How bad is it to use plurality voting in party primaries?

Really, really bad.

1. Richard A. Joslyn: The impact of decision rules in multi-candidate campaigns, the case of the 1972 Democratic Presidential Nomination, Public Choice 25 (1976) 1-17

Found that in fully one-third of the (many) Democratic party 1972 primaries he studied, the plurality system (that was employed) probably failed to elect the Condorcet Winner. Then Cooper and Munger did computer simulations suggesting primary results were to be expected to be practically random and chaotic:

2. A.Cooper & M.C. Munger: The (un)predictability of primaries with many candidates: Simulation evidence, Public Choice 103, 3-4 (June 2000) 337-355.

Abstract: It is common to describe the dynamic processes that generate outcomes in U.S. primaries as "unstable'' or "unpredictable''. In fact, the way we choose candidates may amount to a lottery. This paper uses a simulation approach, assuming 10,000 voters who vote according to a naive, deterministic proximity rule, but who choose party affiliation probabilistically. The voters of each party then must choose between two sets of ten randomly chosen candidates, in "closed'' primaries. Finally, the winners of the two nominations compete in the general election, in which independent voters also participate. The key result of the simulations reported here is the complete unpredictability of the outcomes of a sequence of primaries: the winner of the primary, or the party's nominee, varied as much as two standard deviations from the median partisan voter. The reason is that the median, or any other measure of the center of the distribution of voters, is of little value in predicting the outcome of multicandidate elections. These results suggest that who runs may have more to do with who wins than any other consideration.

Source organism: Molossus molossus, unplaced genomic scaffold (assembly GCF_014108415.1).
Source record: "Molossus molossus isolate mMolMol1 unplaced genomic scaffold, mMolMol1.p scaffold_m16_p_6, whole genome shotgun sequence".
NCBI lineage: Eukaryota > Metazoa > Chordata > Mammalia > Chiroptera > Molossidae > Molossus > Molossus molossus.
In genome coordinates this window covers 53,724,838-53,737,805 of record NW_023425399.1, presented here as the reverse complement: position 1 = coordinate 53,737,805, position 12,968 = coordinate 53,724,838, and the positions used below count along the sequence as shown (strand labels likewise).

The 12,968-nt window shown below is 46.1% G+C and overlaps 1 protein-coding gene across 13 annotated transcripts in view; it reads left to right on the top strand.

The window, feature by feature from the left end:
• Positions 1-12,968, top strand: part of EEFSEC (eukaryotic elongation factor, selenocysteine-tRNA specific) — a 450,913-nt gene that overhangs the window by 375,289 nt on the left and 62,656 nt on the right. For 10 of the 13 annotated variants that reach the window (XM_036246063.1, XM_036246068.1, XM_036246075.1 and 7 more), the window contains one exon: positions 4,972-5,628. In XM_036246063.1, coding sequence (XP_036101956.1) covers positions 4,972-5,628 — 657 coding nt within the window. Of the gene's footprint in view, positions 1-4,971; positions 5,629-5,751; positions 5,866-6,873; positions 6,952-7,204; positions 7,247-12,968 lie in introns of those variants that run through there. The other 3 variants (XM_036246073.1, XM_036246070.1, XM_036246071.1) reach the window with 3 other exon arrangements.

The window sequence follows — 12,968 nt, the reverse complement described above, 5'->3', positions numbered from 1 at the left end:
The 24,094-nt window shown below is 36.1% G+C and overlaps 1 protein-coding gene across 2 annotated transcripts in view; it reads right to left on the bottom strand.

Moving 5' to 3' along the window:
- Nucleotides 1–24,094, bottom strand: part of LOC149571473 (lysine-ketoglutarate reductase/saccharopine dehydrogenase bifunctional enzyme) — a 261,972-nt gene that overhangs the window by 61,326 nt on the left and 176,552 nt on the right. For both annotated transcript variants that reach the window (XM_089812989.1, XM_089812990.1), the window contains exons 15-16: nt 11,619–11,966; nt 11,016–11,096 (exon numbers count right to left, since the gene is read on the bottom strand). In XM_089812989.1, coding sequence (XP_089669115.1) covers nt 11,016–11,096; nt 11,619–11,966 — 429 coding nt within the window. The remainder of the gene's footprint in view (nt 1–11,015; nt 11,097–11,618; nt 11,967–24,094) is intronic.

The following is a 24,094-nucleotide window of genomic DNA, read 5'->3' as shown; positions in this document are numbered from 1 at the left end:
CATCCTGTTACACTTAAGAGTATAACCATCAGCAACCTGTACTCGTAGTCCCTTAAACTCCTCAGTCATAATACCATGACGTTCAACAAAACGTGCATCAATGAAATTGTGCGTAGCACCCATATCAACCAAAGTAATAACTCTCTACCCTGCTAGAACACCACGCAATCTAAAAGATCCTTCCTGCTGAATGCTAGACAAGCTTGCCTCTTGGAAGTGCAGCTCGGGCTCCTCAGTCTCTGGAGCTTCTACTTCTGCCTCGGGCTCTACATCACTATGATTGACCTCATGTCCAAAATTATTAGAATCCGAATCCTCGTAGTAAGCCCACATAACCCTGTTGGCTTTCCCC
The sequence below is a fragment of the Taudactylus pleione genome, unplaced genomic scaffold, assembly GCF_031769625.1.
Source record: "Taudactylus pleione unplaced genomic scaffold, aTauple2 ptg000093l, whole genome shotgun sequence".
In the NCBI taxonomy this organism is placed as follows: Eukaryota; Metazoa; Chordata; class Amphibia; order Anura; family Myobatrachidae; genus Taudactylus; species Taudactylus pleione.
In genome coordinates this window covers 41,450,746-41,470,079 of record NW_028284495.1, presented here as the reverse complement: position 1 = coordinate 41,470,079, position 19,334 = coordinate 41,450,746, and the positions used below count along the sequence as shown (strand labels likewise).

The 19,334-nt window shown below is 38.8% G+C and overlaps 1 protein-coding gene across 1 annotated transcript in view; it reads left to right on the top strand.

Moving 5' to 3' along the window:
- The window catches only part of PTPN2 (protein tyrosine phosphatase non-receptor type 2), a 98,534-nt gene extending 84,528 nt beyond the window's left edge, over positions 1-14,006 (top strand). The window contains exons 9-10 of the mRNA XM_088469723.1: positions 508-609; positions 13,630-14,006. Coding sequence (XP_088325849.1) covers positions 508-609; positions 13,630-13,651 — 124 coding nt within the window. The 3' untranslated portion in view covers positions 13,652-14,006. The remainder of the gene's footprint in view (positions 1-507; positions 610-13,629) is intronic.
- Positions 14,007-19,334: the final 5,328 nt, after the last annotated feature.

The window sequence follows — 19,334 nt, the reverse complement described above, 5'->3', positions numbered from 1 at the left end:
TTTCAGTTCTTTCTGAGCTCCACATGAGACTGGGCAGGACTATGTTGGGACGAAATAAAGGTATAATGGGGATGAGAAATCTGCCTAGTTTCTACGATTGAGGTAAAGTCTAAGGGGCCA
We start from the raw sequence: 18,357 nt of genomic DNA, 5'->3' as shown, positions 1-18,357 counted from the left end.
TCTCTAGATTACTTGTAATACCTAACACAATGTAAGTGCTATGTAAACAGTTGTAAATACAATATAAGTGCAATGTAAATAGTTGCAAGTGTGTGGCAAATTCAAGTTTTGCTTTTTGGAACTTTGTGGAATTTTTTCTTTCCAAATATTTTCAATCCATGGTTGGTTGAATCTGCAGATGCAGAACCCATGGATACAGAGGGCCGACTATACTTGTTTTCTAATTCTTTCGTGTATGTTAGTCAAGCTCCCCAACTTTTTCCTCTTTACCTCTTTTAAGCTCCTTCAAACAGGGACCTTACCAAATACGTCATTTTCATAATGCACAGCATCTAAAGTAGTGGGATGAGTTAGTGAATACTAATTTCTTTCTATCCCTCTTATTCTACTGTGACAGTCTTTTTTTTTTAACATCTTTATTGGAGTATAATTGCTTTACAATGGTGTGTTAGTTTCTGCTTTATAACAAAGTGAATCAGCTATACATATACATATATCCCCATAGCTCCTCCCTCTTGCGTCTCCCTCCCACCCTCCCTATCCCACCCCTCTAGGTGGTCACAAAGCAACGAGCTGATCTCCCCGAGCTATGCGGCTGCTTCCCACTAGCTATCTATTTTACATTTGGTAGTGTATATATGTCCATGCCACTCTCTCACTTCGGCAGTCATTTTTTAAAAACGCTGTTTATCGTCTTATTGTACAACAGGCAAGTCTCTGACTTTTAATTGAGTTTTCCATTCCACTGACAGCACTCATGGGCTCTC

3. And that all is very unfortunate because party primaries are tremendusly important. According to Kermit Gordon (president of Brookings Institution):

One basic truth about American politics emerged yet again from the 1972 election: presidential nominations are more important than presidential elections.

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